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Airport Scanners - Cochlear Implant User

 

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  #1  
Old July 17, 2017, 04:25 AM
carlmorris1977 carlmorris1977 is offline
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Airport Scanners - Cochlear Implant User

Hi everyone,

I am really hoping you can help me.

Basically, I am deaf and use a cochlear implant which means I cannot go through airport scanners as it scrambles the map and may leave me unable to hear.

I am travelling to Bolivia, Brazil, Chile and Argentine and will be using a lot of connecting flights and I know I will encounter problems, especially since many of them won't know what a cochlear implant is.

I have a letter from the Auditory department which explains why I cannot go through but this is in English.

I am petrified of being forced to go through and thus potentially losing my hearing.

Would someone be as kind please as to translate the following;

Many sincere thanks in advance..
Carl
___

Carl has a Cochlear Implant.

This is a special type of hearing aid for severe to profoundly deaf adults and children.

A cochlear implant has both external and internal parts. The external parts consist of a speech processor, microphone and transmitter coil. The internal part is implanted in the mastoid bone behind the ear and then leads to the cochlea.

The security system at airports produces magnetic fields, which can damage the speech processor. It should, therefore, be passed round the outside of the system.

The internal parts of the implant may activate the alarm so the person or child should be checked using the hand scan.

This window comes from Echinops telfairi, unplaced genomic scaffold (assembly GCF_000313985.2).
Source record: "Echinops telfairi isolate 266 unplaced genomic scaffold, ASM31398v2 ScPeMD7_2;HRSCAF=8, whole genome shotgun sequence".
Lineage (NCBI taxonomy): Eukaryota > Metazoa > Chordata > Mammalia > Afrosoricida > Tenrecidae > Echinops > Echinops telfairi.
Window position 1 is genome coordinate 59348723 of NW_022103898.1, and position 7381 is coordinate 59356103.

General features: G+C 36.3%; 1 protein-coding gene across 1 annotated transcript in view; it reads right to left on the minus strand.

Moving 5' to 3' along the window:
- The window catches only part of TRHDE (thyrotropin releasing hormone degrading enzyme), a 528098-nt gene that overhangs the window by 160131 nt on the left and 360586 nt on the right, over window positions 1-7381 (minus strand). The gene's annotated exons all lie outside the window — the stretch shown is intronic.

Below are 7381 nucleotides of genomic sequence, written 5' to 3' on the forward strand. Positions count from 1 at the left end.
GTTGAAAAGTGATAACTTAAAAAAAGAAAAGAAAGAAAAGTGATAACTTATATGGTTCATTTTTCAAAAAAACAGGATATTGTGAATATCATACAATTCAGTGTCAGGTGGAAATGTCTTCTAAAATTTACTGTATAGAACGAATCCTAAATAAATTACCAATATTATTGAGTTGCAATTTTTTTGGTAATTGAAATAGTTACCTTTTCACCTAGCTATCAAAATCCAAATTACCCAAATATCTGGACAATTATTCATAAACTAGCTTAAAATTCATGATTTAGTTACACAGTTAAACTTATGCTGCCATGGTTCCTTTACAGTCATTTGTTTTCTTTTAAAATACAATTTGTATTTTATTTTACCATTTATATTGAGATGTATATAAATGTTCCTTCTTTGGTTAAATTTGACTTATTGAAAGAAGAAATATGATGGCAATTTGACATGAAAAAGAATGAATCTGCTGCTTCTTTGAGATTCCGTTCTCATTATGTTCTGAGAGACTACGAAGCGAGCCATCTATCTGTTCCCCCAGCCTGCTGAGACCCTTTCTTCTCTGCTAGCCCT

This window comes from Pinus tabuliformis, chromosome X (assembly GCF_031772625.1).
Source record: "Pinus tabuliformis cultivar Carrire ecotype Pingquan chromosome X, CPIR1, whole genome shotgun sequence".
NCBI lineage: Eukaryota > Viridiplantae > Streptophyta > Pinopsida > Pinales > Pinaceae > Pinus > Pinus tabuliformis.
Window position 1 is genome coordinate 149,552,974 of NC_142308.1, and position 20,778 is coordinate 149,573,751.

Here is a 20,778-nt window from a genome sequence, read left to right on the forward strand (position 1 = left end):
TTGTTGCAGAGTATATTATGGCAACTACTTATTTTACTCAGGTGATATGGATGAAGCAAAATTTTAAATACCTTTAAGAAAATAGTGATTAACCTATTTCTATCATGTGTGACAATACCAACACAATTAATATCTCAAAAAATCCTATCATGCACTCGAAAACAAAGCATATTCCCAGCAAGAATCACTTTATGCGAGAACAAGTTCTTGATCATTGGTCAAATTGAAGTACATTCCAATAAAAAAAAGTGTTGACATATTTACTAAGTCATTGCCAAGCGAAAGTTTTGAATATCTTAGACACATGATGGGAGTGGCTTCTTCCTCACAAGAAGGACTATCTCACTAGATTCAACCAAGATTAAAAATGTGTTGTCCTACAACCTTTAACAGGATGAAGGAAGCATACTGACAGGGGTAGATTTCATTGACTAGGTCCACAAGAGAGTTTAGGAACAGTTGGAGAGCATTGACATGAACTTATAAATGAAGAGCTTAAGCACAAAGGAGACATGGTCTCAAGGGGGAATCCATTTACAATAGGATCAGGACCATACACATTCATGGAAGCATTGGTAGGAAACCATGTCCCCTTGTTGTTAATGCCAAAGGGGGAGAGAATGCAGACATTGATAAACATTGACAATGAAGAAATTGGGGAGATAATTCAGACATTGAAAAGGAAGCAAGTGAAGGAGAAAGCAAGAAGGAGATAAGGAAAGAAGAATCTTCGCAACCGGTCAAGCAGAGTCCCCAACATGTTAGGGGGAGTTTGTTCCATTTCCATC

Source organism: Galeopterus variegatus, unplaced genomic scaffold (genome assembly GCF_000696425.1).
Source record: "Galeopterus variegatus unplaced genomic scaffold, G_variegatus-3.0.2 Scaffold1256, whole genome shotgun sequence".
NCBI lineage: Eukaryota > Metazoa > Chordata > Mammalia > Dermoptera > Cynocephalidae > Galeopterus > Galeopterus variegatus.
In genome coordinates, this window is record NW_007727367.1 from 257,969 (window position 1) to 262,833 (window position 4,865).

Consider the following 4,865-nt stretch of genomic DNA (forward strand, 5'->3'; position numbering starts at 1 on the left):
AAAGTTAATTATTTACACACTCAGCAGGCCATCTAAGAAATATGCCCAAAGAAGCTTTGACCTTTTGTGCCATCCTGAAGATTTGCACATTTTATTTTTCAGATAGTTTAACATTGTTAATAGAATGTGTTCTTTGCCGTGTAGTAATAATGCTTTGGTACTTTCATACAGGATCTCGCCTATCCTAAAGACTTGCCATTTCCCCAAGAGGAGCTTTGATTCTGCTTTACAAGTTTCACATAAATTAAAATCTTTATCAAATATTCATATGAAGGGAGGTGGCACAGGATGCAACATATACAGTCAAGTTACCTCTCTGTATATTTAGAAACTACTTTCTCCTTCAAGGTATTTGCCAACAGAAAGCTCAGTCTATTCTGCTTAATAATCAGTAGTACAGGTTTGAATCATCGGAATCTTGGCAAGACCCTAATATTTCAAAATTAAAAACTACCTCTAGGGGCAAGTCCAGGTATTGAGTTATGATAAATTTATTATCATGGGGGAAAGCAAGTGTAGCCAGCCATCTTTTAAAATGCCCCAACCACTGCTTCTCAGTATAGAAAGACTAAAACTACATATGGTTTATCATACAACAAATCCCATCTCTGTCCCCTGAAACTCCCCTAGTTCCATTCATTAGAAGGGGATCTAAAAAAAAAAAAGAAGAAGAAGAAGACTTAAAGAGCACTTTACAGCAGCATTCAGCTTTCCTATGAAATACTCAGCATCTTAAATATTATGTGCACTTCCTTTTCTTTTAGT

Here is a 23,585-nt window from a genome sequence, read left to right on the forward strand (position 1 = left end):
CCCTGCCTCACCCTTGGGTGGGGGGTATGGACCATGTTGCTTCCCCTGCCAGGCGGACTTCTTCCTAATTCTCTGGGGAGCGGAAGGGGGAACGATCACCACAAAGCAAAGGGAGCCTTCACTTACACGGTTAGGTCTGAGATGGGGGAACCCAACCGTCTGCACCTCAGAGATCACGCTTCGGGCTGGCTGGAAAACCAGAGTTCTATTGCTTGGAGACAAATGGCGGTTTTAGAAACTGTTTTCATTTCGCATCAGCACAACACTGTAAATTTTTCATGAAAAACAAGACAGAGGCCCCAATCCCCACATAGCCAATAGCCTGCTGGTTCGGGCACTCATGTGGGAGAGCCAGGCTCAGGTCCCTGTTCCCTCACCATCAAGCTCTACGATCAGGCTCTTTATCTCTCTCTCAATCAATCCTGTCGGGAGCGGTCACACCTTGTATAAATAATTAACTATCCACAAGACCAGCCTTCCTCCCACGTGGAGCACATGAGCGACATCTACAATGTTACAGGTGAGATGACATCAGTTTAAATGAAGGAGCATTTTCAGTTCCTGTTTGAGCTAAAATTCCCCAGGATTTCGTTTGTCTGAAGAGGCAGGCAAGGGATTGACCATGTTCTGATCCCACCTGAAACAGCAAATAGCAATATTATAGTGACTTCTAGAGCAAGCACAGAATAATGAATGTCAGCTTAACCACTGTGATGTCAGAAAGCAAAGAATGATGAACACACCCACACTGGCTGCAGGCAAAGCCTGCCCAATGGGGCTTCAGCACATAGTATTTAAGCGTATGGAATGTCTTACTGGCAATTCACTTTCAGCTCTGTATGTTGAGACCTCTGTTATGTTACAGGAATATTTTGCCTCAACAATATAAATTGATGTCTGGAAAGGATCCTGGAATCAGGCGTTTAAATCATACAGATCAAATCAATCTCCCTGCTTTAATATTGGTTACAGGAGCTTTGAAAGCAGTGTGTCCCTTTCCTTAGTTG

During the flight the speech processor should be turned off for take off and landing while the plane has the "Fasten Seatbelts" sign illuminated.

Please refer to the Identity Card for further information or contact the Yorkshire Auditory Implant Service, Telephone No: 01274 364853.
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  #2  
Old July 17, 2017, 06:47 AM
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aleCcowaN aleCcowaN is offline
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http://www.cochlear.com/wps/wcm/conn...qs/travel-faqs

Based on what says there (you should find a balance between coming across ignorant people and sounding patronizing; don't be shy and say something -and show IDs and cards- before things happen)

I have a cochlear implant = Tengo hecho un implante coclear (wiki)
This is my Patient ID card = Esta tarjeta me identifica como paciente y portador del implante (this card identifies me as a patient who has received such an implant) -if necessary, scan your ID card and we'll translate what's in it for you-.
[if applicable; I find it advisable that you do this to prevent any trouble] Please, look here. This is the external part of the implant = Por favor, mire aquí la parte externa del implante.
This cochlear implant may trigger the scan alarm = Este implante coclear podría disparar la alarma del escáner.